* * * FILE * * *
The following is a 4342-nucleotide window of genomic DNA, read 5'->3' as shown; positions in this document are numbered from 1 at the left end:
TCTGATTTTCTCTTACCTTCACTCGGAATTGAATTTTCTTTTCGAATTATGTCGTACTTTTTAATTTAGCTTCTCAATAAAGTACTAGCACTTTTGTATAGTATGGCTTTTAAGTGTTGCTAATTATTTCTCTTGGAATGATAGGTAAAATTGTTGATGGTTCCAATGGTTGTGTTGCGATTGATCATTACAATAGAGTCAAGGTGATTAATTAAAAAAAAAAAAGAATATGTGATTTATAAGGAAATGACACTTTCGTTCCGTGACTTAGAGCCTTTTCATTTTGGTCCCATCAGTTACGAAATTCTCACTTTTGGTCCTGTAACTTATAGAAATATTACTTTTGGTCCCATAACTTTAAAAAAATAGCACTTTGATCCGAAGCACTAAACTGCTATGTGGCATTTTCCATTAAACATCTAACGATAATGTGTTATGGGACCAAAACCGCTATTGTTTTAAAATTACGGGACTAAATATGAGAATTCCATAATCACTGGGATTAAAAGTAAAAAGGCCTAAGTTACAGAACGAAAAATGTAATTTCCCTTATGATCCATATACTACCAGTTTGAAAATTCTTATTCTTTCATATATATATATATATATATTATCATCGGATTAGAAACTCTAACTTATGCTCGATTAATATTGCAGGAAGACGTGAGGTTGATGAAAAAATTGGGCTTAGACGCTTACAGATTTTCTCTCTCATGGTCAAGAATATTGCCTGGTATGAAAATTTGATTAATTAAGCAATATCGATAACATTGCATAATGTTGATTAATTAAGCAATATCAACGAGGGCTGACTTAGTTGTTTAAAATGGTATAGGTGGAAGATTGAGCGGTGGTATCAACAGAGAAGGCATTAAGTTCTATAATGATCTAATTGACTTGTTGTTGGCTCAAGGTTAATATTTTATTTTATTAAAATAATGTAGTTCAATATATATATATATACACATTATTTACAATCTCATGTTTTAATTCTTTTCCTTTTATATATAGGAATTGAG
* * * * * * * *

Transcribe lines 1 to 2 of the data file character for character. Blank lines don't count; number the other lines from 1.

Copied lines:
The following is a 4342-nucleotide window of genomic DNA, read 5'->3' as shown; positions in this document are numbered from 1 at the left end:
TCTGATTTTCTCTTACCTTCACTCGGAATTGAATTTTCTTTTCGAATTATGTCGTACTTTTTAATTTAGCTTCTCAATAAAGTACTAGCACTTTTGTATAGTATGGCTTTTAAGTGTTGCTAATTATTTCTCTTGGAATGATAGGTAAAATTGTTGATGGTTCCAATGGTTGTGTTGCGATTGATCATTACAATAGAGTCAAGGTGATTAATTAAAAAAAAAAAAGAATATGTGATTTATAAGGAAATGACACTTTCGTTCCGTGACTTAGAGCCTTTTCATTTTGGTCCCATCAGTTACGAAATTCTCACTTTTGGTCCTGTAACTTATAGAAATATTACTTTTGGTCCCATAACTTTAAAAAAATAGCACTTTGATCCGAAGCACTAAACTGCTATGTGGCATTTTCCATTAAACATCTAACGATAATGTGTTATGGGACCAAAACCGCTATTGTTTTAAAATTACGGGACTAAATATGAGAATTCCATAATCACTGGGATTAAAAGTAAAAAGGCCTAAGTTACAGAACGAAAAATGTAATTTCCCTTATGATCCATATACTACCAGTTTGAAAATTCTTATTCTTTCATATATATATATATATATATTATCATCGGATTAGAAACTCTAACTTATGCTCGATTAATATTGCAGGAAGACGTGAGGTTGATGAAAAAATTGGGCTTAGACGCTTACAGATTTTCTCTCTCATGGTCAAGAATATTGCCTGGTATGAAAATTTGATTAATTAAGCAATATCGATAACATTGCATAATGTTGATTAATTAAGCAATATCAACGAGGGCTGACTTAGTTGTTTAAAATGGTATAGGTGGAAGATTGAGCGGTGGTATCAACAGAGAAGGCATTAAGTTCTATAATGATCTAATTGACTTGTTGTTGGCTCAAGGTTAATATTTTATTTTATTAAAATAATGTAGTTCAATATATATATATATACACATTATTTACAATCTCATGTTTTAATTCTTTTCCTTTTATATATAGGAATTGAG